Said about imitation which in great degree falls short of what it imitates.  Plutarch in his Symposiacs, in the second problem of the fifth decade, explains how this adage came about:  There was a certain Parmenon, a man of that sort who even in our time imitate and recreate animal sounds and human voices so skillfully that – though only to listeners, not to those watching – the voices seem real and not imitations.  There is no lack of people whom this skill delights to the greatest degree.  Accordingly, Parmenon is thought to have been most agreeable and famous among the common people because of this skill.  When others tried to imitate him everyone would immediately say, “Εὖ μέν, ἀλλ᾽ οὐδὲν πρὸς τὴν Παρμένοντος ὗν” or “Good certainly, but nothing compared to Parmenon’s pig.”

[But then] someone came forward carrying a genuine pig under his arms.  When the people heard the pig’s voice they believed it an imitation and, as they always did, they at once shouted, “Τί οὖν αὕτη πρὸς τὴν Παρμένοντος – Well, what is that compared to Parmenon’s?”  When the genuine pig was brought out and shown about openly, it refuted their judgment, inasmuch as it was formed not in accord with the true situation but through their imagination.  [Plutarch] likewise mentions Parmenon and his counterfeit pig in his commentary On Listening to the Poets.

Not inopportune is the use of this adage whenever someone, deceived in his opinion about a thing, judges it incorrectly.  Like if someone admires an unrefined and new-fashioned epigram persuaded that is is ancient.   Or again if someone condemns as modern something ancient and refined.  So strong is this type of imagination that it burdens even the most learned men in their judgment.


NIHIL AD PARMENONIS SVEM

Οὐδὲν πρὸς τήν Παρμένοντος ὗν, id est Nihil ad Parmenonis suem. De aemula-
tione dictum, quae longo interuallo abesset ab eo quod imitaretur. Plutarchus
in Symposiacis, quintae decadis secundo problemate, quo pacto natum sit
adagium narrat ad hanc ferme sententiam: Parmeno quispiam fuit ex homi-
num eorum genere, qui nostris etiam temporibus varias animantium et
hominum voces ita scite imitantur ac repraesentant, vt audientibus tantum,
non etiam videntibus verae, non imitatae voces videantur. Neque desunt quos
hoc artificium maiorem in modum delectet. Parmenon igitur hac arte vulgo vt
iucundissimus ita etiam celeberrimus fuisse perhibetur; quem cum reliqui
conarentur aemulari ac protinus ab omnibus diceretur illud: Εὖ μέν, ἀλλ᾽ οὐδὲν
πρὸς τὴν Παρμένοντος ὗν, hoc est Recte quidem, verum nihil ad Parmenonis suem,
quidam prodiit veram suculam sub alis occultatam gestans. Huius vocem cum
populus imitaticiam esse crederet statimque, sicut solent, reclamarent: Τί οὖν
αὕτη πρὸς τὴν Παρμένοντος; id est Quid haec ad Parmenonis suem? vera sue
deprompta ac propalam ostensa refellit illorum iudicium, vtpote non ex vero
sed ex imaginatione profectum. Meminit idem Parmenonis ac suis
adumbratae in commentariis De audiendis poetis. Nec intempestiuiter
vtemur hoc adagio, quoties aliquis opinione deceptus de re perperam iudicat.
Veluti si quis epigramma parum eruditum ac neotericum supra modum
admiraretur persuasus antiquum esse. Rursum, si quod antiquum esset et
eruditum, ceu nuperum damnaret. Tantum enim valet haec imaginatio, vt
eruditissimis etiam viris in iudicando imponat.

I continue to find Erasmus’ Latin very brusque next to classical.

The Gardens of Tantalus

A delightful new phrase for me from Erasmus Adagia 4 – Adonidis Horti (the Gardens of Adonis).  The phrase receives its own full slot at Adagia 1046 but I only have volume 1 (1-1000) with me at the moment so the tension will be left to mount.

 With a similar metaphor Isaeus, according to Philostratus, labels the passions of youth the Ταντάλου κήπους (Gardens of Tantalus) because they are like shadows and dreams and do not satisfy a man’s spirit but rather goad it on the more.  Likewise, Pollux called the style of Athenodorus the Sophist the gardens of Tantalus because it is it is immature and insubstantial, presenting itself as though it contained something when it has nothing.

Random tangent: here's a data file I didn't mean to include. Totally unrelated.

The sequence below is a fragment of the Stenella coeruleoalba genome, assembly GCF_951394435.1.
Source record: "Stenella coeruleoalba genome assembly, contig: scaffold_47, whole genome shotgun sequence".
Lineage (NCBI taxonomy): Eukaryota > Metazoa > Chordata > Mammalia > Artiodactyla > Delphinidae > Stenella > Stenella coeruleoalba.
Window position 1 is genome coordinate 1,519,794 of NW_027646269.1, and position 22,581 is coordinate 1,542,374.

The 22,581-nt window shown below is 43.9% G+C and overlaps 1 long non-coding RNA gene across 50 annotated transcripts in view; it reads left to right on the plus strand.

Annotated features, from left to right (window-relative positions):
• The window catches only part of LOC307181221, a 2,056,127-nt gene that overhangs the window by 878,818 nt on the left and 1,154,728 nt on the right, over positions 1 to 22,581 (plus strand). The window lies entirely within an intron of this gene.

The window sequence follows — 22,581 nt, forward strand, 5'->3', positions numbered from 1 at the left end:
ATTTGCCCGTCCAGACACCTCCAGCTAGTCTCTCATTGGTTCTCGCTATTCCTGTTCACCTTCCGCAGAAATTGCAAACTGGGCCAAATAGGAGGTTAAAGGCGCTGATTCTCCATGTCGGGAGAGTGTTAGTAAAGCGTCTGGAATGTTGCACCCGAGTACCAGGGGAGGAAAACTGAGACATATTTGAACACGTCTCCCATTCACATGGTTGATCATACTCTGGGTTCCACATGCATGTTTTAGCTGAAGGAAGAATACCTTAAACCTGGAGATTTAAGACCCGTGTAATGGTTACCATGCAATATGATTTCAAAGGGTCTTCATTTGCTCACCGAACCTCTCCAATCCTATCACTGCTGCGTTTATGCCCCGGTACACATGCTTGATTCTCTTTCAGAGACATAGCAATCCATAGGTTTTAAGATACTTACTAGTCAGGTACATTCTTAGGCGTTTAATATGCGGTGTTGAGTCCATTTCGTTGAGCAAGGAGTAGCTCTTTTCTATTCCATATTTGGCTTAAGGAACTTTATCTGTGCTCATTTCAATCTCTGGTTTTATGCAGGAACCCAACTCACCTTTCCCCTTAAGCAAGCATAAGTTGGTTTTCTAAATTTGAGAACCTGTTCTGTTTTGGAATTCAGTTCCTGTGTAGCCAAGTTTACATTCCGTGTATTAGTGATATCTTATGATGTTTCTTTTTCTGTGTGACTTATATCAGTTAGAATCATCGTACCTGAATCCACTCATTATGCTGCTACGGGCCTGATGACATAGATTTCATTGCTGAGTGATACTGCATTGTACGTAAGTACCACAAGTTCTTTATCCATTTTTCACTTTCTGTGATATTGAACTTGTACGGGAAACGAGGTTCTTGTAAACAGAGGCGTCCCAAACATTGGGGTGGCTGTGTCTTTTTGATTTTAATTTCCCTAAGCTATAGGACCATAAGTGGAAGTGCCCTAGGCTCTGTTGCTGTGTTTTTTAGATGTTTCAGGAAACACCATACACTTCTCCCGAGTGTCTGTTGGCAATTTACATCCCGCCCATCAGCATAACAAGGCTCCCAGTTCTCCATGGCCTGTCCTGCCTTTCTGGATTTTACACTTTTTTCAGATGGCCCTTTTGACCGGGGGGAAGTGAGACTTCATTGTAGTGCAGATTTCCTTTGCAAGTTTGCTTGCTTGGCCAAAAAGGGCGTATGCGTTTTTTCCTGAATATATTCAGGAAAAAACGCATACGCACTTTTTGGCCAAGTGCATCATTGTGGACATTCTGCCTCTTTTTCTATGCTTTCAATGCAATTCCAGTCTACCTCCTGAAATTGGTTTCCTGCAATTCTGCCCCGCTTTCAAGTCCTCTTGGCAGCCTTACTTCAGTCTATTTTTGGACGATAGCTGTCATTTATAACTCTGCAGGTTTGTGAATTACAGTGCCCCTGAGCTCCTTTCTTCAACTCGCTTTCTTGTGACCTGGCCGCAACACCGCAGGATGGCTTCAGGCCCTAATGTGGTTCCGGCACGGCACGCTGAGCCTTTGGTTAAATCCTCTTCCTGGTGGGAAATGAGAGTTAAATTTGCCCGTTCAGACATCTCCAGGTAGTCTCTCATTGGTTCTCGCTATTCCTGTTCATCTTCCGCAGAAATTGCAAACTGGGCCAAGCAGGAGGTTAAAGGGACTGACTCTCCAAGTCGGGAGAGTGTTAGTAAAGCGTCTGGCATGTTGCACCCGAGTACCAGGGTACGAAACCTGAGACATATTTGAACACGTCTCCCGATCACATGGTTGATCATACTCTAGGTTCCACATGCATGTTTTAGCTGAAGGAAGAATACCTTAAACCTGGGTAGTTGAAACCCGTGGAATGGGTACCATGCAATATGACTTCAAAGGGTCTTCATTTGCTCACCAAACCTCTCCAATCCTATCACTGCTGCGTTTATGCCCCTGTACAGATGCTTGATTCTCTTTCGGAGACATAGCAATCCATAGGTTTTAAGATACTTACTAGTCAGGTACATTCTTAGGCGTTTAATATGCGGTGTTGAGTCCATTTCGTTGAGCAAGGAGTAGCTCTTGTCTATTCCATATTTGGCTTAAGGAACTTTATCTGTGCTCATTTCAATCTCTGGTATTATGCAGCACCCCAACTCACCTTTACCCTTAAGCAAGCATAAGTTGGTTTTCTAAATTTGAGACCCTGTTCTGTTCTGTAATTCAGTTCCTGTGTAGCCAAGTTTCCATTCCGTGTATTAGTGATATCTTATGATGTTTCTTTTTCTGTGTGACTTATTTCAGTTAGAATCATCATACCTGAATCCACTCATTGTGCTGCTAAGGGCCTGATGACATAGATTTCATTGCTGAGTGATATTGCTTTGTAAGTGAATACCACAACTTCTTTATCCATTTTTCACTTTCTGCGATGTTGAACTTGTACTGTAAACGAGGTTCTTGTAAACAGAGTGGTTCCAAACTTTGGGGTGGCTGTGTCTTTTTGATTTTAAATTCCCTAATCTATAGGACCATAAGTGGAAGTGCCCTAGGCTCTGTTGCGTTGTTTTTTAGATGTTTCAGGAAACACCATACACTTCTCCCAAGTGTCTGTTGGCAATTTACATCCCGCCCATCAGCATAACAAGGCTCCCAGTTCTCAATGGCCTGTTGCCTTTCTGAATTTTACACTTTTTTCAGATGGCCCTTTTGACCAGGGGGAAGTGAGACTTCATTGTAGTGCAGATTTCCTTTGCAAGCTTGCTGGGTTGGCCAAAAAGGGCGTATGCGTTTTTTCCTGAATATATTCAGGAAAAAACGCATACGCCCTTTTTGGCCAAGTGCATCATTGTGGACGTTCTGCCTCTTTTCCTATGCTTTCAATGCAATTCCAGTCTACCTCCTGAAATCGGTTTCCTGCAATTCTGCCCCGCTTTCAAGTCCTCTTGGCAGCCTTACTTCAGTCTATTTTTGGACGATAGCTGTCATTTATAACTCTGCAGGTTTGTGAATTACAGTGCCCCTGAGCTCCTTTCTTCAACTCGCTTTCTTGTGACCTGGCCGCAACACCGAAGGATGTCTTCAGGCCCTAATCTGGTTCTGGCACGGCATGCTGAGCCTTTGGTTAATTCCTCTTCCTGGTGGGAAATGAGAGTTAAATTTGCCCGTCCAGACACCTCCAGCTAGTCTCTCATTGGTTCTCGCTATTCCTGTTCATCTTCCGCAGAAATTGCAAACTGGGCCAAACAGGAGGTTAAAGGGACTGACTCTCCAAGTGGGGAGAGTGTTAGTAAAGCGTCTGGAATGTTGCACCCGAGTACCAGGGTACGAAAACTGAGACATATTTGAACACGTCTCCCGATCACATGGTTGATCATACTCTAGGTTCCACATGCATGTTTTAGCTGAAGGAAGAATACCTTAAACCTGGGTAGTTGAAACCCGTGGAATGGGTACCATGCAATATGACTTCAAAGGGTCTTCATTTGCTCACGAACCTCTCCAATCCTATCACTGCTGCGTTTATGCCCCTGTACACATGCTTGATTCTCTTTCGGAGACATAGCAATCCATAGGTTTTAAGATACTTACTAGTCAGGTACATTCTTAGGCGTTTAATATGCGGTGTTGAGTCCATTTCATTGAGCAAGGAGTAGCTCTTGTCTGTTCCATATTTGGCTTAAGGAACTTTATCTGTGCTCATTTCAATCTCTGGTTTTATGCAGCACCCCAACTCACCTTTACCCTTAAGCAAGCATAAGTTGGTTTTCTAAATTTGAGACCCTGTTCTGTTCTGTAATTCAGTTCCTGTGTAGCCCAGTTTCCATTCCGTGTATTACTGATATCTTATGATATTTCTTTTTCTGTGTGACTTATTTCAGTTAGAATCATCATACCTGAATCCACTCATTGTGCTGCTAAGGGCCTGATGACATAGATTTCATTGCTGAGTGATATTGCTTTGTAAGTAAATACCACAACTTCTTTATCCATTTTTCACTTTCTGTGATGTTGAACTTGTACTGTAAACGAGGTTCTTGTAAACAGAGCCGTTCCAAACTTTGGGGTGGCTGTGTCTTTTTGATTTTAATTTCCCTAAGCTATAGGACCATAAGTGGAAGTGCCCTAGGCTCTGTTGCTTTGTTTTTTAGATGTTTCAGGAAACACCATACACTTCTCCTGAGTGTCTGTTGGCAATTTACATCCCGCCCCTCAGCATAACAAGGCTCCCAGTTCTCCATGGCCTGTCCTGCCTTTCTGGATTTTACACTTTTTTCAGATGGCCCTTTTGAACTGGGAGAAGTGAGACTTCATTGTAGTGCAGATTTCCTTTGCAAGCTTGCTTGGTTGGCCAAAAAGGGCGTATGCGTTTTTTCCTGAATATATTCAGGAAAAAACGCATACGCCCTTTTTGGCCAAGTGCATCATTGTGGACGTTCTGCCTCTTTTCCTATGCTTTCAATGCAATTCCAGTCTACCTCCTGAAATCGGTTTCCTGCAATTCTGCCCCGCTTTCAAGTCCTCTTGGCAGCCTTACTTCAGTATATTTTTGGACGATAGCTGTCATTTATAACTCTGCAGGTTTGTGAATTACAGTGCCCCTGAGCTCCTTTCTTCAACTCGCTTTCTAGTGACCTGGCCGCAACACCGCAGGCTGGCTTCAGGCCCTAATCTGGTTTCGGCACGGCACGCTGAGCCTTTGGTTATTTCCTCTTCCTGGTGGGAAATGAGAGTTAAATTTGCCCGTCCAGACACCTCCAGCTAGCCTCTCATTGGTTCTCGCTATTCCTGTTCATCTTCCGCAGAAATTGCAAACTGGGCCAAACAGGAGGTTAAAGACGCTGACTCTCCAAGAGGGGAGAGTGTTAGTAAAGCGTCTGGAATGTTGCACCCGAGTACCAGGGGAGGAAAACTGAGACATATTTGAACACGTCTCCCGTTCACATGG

Non dissimili figura Isaeus apud Philostratum iuueniles voluptates appellat Ταντάλου κήπους, quod vmbris ac somniis persimiles sint nec expleant hominis animum sed iritent potius. Similiter Pollux sophistae Athenodori dictionem appellabat Tantali hortos, quod iuuenilis esset ac leuis, speciem prae se ferens, quasi esset aliquid, quum nihil esset.

The source in Philostratus (Lives of the Sophists 1.20, page 69 in the Loeb) for Isaeus:

Isaeus, the Assyrian sophist, had devoted the period of his early youth to pleasure, for he was the slave of eating and drinking, dressed himself in elegant stuffs, was often in love, and openly joined in drunken revels. But when he attained to manhood he so transformed himself as to be thought to have become another person, for he discarded both from his countenance and his mind the frivolity that had seemed to come to the surface in him; no longer did he, even in the theatre, hearken to the sounds of the lyre and the flute; he put off his transparent garments and his many-coloured cloaks, reduced his table, and left off his amours as though he had lost the eyes he had before. For instance, when Ardys the rhetorician asked him whether he considered some woman or other handsome, Isaeus replied with much discretion: “I have ceased to suffer from eye trouble.”[ὁ Ἰσαῖος “πέπαυμαι” εἶπεν “ὀφθαλμιῶν.”]  And when someone asked him what sort of bird and what sort of fish were the best eating: “I have ceased,” replied Isaeus, “to take these matters seriously, for I now know that I used to feed on the gardens of Tantalus.” [“πέπαυμαι” ἔφη ὁ Ἰσαῖος “ταῦτα σπουδάζων, ξυνῆκα γὰρ τοὺς Ταντάλου κήπους τρυγῶν,”] Thus he indicated to his questioner that all pleasures are a shadow and a dream.

And for Athenodorus (2.14, page 243 in the Loeb)

Athenodorus the sophist was, by virtue of his ancestors, the most illustrious of the citizens of Aenus, and by virtue of his teachers and his education the most notable of all the educated Greeks in that city. For he was educated by Aristocles while still a mere boy, and by Chrestus when his intelligence began to mature; and from these two he derived his well-tempered dialect, for he both Atticized and employed an ornate style of eloquence. He taught at Athens at the time when Pollux also was teaching there, and in his discourses he used to ridicule him as puerile and would quote “The gardens of Tantalus,” by which I think he meant to compare his light and superficial style of eloquence with some visionary image which both is and is not.